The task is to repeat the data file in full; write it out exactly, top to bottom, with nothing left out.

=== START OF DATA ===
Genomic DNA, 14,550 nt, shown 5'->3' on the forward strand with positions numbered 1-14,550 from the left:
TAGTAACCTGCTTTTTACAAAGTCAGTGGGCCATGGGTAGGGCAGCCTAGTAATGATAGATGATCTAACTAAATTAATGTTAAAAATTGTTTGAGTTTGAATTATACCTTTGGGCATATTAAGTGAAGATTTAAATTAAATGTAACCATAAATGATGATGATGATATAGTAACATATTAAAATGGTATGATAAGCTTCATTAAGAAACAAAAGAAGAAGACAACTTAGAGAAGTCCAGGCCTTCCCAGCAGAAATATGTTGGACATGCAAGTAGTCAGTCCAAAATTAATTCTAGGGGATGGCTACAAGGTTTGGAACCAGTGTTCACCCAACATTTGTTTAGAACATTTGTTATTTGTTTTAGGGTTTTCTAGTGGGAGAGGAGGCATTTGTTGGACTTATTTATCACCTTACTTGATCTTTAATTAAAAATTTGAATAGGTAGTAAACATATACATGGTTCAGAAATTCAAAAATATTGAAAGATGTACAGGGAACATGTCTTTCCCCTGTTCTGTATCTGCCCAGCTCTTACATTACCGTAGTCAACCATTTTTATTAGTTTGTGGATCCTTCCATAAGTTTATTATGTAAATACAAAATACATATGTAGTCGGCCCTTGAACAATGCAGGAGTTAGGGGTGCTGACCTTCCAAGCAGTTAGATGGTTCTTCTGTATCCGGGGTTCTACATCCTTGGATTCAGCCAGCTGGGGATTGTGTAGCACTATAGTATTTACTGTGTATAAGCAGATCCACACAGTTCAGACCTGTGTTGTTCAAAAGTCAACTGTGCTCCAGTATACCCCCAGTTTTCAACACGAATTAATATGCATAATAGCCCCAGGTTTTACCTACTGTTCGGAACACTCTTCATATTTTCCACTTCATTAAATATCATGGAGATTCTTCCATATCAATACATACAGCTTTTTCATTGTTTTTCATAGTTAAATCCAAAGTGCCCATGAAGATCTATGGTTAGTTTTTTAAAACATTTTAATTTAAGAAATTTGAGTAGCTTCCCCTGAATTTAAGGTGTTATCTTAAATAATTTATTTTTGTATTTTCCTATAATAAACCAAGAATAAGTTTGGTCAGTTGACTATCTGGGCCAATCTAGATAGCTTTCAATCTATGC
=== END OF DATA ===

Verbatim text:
Genomic DNA, 14,550 nt, shown 5'->3' on the forward strand with positions numbered 1-14,550 from the left:
TAGTAACCTGCTTTTTACAAAGTCAGTGGGCCATGGGTAGGGCAGCCTAGTAATGATAGATGATCTAACTAAATTAATGTTAAAAATTGTTTGAGTTTGAATTATACCTTTGGGCATATTAAGTGAAGATTTAAATTAAATGTAACCATAAATGATGATGATGATATAGTAACATATTAAAATGGTATGATAAGCTTCATTAAGAAACAAAAGAAGAAGACAACTTAGAGAAGTCCAGGCCTTCCCAGCAGAAATATGTTGGACATGCAAGTAGTCAGTCCAAAATTAATTCTAGGGGATGGCTACAAGGTTTGGAACCAGTGTTCACCCAACATTTGTTTAGAACATTTGTTATTTGTTTTAGGGTTTTCTAGTGGGAGAGGAGGCATTTGTTGGACTTATTTATCACCTTACTTGATCTTTAATTAAAAATTTGAATAGGTAGTAAACATATACATGGTTCAGAAATTCAAAAATATTGAAAGATGTACAGGGAACATGTCTTTCCCCTGTTCTGTATCTGCCCAGCTCTTACATTACCGTAGTCAACCATTTTTATTAGTTTGTGGATCCTTCCATAAGTTTATTATGTAAATACAAAATACATATGTAGTCGGCCCTTGAACAATGCAGGAGTTAGGGGTGCTGACCTTCCAAGCAGTTAGATGGTTCTTCTGTATCCGGGGTTCTACATCCTTGGATTCAGCCAGCTGGGGATTGTGTAGCACTATAGTATTTACTGTGTATAAGCAGATCCACACAGTTCAGACCTGTGTTGTTCAAAAGTCAACTGTGCTCCAGTATACCCCCAGTTTTCAACACGAATTAATATGCATAATAGCCCCAGGTTTTACCTACTGTTCGGAACACTCTTCATATTTTCCACTTCATTAAATATCATGGAGATTCTTCCATATCAATACATACAGCTTTTTCATTGTTTTTCATAGTTAAATCCAAAGTGCCCATGAAGATCTATGGTTAGTTTTTTAAAACATTTTAATTTAAGAAATTTGAGTAGCTTCCCCTGAATTTAAGGTGTTATCTTAAATAATTTATTTTTGTATTTTCCTATAATAAACCAAGAATAAGTTTGGTCAGTTGACTATCTGGGCCAATCTAGATAGCTTTCAATCTATGC